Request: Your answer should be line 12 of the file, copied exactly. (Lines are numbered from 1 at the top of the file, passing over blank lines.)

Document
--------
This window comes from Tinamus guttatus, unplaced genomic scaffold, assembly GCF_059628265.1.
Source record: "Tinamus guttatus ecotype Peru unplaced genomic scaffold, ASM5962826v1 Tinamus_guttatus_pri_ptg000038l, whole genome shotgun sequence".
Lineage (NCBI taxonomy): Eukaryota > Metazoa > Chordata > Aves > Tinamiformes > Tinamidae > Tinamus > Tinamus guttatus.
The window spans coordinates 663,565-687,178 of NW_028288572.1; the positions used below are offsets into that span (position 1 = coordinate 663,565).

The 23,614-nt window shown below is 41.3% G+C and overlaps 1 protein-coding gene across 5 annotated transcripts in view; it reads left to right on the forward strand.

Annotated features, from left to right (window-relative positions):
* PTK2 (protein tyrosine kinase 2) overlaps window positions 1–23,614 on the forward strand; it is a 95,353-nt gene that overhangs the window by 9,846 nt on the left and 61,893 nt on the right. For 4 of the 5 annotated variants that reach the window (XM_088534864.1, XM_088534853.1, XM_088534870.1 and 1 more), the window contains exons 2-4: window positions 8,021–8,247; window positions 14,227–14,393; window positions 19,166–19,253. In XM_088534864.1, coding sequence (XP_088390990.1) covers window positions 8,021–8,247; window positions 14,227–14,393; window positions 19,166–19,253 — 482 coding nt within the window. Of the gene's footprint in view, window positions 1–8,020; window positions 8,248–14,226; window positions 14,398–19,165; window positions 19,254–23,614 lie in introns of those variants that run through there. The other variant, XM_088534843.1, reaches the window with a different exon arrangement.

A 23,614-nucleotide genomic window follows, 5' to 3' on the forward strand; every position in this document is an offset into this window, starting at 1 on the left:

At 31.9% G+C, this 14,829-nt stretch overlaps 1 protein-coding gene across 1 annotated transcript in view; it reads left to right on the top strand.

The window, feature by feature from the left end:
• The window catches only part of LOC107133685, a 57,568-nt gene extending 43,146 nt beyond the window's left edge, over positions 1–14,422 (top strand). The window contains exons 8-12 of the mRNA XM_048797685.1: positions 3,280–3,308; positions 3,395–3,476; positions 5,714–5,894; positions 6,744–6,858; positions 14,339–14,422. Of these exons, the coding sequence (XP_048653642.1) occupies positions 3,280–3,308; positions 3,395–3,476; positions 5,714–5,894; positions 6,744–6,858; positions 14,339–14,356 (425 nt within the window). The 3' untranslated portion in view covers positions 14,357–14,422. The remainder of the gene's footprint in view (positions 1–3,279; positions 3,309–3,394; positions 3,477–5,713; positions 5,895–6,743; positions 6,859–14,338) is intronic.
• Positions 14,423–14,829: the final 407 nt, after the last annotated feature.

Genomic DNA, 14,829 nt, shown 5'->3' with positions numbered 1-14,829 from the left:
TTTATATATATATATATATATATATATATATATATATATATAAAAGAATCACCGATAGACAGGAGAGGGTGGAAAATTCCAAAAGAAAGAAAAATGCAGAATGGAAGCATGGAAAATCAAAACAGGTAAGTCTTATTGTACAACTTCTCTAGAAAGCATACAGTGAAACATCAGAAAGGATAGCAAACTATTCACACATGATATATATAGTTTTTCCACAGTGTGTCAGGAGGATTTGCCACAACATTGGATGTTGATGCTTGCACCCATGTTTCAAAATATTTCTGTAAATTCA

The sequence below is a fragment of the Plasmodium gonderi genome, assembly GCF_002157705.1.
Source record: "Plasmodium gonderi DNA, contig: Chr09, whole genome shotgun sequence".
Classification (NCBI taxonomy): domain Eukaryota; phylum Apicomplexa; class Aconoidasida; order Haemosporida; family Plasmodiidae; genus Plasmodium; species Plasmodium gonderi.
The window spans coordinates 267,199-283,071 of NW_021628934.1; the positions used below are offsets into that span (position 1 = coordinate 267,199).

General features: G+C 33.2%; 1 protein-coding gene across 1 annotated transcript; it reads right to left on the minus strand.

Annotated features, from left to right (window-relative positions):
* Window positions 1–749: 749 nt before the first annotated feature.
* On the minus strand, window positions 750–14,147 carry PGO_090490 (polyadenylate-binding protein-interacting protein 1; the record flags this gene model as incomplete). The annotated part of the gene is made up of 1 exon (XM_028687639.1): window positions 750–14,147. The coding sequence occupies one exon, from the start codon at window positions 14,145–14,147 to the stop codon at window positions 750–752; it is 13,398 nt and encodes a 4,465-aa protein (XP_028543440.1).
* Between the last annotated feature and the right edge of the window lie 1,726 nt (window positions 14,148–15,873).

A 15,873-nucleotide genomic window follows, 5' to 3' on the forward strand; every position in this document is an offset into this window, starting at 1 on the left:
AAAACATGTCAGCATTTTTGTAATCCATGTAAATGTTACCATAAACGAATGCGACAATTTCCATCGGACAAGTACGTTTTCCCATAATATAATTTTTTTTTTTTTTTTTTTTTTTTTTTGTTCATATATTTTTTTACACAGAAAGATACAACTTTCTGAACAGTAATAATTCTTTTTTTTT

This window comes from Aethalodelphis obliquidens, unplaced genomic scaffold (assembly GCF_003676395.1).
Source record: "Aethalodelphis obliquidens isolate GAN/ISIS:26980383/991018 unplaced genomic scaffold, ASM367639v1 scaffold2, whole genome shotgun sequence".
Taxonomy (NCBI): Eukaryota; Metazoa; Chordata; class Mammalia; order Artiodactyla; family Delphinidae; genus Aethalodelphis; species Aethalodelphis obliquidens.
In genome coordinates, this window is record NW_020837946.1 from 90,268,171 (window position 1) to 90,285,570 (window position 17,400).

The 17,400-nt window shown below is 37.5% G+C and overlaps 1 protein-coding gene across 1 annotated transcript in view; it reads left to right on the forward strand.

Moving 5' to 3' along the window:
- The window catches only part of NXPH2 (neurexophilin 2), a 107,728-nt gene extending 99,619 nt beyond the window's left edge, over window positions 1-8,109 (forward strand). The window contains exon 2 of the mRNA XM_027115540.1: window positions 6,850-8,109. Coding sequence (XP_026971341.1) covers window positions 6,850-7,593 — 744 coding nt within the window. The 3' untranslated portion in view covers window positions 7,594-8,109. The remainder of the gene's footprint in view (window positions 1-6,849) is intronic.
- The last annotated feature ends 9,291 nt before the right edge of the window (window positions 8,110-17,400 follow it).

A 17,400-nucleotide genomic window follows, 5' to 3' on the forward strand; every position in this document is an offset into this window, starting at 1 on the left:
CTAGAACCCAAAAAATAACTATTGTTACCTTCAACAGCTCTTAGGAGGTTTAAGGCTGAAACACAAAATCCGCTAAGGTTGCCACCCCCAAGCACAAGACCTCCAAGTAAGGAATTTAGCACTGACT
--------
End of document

• Positions 14,423–14,829: the final 407 nt, after the last annotated feature.